Back in October I referred a case to a Wheaton workers’ compensation lawyer.  The client had broken his ankle on the property of his employer.  It was a pretty serious fracture and required surgery.  He got released from his doctor to return to work at the beginning of December.
The attorney I referred him to had filed subpoenas for all of the medical records and wrote the client a letter that he was doing that so that in the beginning of the new year they could discuss putting together a settlement demand if he was still feeling well and working without problems.  Everything seemed ok.
Then the settlement whisperers came out of the woodwork.  These are people who think they know how your case should go because they or someone they know was involved in something once.  In this claim, the worker wrote the lawyer and stated, “My family tells me that you are taking too long and that I should fire you.  They say you are not on your game because my neighbor had a fall and not only got back to work with all of his bills paid, but he got a settlement and promoted.  I may have to go at this alone.”
Now I don’t know his neighbor, but I do know how these cases work. Nobody gets a settlement that quickly, at least not a good one for a major injury.  It would be legal malpractice for this attorney to try and settle the case without a copy of all of the medical records and bills because if a bill doesn’t get paid the lawyer could be on the hook.  And if it turns out that the records reveal something that would have made the case worth a lot more money then it’s big trouble.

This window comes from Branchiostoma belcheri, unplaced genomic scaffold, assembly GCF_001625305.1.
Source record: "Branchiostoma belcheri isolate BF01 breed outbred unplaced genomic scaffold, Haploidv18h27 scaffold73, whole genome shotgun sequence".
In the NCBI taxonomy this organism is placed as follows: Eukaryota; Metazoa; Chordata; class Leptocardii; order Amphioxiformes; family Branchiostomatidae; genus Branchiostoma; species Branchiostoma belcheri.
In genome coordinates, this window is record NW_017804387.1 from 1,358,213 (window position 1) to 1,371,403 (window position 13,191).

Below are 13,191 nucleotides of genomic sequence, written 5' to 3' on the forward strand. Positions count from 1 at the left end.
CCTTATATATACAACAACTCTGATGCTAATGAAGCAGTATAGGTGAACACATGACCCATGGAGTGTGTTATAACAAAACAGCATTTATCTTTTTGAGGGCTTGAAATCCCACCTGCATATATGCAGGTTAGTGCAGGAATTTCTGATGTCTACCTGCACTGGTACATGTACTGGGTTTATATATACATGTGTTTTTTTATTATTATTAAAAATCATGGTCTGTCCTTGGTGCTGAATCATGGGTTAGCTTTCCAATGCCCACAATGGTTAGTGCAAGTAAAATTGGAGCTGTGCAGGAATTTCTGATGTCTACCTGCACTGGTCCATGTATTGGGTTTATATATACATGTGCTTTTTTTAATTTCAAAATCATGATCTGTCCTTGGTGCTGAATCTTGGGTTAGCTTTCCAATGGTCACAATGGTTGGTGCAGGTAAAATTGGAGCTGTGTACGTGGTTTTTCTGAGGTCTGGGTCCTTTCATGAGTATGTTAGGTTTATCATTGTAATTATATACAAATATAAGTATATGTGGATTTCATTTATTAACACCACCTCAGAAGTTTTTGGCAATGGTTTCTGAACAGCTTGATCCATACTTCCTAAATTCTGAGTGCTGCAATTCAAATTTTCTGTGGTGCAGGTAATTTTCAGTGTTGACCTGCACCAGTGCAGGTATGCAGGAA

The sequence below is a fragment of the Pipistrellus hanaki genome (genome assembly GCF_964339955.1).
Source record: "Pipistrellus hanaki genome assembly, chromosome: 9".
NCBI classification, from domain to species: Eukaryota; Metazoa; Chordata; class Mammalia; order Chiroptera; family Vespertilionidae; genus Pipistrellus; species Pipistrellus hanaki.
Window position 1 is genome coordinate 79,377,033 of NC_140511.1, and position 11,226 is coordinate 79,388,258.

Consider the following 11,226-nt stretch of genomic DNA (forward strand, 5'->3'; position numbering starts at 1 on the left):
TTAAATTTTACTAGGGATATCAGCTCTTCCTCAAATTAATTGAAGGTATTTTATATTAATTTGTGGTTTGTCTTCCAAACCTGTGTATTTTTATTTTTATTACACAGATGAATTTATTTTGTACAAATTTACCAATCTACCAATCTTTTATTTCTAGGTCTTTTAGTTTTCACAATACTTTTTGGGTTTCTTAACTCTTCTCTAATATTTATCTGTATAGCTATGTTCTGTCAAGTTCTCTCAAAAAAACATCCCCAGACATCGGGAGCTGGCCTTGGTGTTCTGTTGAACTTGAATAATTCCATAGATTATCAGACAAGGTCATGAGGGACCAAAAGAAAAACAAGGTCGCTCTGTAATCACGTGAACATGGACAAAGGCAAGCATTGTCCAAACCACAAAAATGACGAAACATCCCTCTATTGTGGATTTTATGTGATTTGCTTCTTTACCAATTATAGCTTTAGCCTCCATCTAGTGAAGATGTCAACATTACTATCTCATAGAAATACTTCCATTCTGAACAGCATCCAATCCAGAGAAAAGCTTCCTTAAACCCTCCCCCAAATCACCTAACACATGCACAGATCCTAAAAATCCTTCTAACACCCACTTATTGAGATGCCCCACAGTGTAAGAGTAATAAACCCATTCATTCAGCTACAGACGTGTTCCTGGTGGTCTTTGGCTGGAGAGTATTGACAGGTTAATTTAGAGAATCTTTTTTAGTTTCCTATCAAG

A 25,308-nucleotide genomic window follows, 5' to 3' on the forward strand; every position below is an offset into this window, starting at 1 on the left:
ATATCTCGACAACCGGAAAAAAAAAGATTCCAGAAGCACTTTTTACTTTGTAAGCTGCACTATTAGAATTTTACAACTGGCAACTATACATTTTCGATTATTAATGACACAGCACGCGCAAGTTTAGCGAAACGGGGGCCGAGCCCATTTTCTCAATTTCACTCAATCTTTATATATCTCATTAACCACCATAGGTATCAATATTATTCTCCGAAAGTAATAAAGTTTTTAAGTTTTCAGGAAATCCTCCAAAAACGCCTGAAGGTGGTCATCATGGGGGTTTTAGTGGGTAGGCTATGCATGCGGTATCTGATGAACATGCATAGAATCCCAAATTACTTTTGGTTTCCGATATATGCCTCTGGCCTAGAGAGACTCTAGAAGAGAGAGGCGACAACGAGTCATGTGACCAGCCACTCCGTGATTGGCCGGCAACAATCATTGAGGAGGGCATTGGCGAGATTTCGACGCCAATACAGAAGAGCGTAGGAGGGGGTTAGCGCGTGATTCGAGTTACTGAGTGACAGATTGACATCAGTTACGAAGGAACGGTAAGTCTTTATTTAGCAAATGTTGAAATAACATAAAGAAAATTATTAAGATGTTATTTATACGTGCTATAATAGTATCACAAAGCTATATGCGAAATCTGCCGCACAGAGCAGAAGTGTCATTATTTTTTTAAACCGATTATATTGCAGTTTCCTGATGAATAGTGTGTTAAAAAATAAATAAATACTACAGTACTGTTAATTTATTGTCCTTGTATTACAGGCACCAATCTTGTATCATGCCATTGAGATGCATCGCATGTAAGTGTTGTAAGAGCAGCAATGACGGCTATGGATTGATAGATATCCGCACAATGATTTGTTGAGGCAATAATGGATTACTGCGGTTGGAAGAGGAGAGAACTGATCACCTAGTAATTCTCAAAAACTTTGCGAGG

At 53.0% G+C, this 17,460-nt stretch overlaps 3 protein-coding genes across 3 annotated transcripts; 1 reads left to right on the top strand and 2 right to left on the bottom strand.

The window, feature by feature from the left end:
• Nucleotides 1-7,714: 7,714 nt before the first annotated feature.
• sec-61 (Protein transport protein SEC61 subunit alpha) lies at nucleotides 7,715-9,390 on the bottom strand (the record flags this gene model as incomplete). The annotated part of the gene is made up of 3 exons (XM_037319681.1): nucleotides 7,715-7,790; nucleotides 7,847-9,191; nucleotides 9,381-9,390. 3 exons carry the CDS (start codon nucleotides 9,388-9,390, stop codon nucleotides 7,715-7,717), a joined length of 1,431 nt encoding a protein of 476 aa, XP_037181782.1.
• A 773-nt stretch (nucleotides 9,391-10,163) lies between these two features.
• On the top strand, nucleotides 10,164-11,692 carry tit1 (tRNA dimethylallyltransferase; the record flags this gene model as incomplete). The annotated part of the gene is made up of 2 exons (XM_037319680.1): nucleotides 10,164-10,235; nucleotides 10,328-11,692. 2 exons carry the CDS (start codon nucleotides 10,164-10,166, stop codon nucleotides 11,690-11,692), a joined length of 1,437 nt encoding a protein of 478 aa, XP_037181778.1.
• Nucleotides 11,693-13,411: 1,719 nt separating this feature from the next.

And quite honestly, while I do know some attorneys who b.s. their clients and say that most cases take years to settle (not true, depends on when you get released from medical care and are working without problems), settling within three months of an injury, especially after a surgery would be irresponsible.  In most surgeries, scar tissue builds up and that can cause you future problems.  So unless it’s an incredible offer or your doctor can confirm you will have no more issues, waiting an extra month or two is always the safest play.  If you settle and need more treatment then you’ll have to pay for it.
But the biggest problem in this situation is that the people whispering in his ear have no experience and no frame of reference to judge what is best for him.  The reason you hire an attorney is for their expertise.  That doesn’t mean you can’t question them and you should.  You are the client and you have a right to answers.  But if you are going to take the advice of a non-lawyer over an attorney who has handled thousands of cases, then you are really being your own worst enemy.
Some of this sounds harsh, but I don’t add value by sugar coating anything. Don’t be afraid to ask questions.  Just make sure that you are asking the questions to people that actually have a track record of handling cases.

By Michael Helfand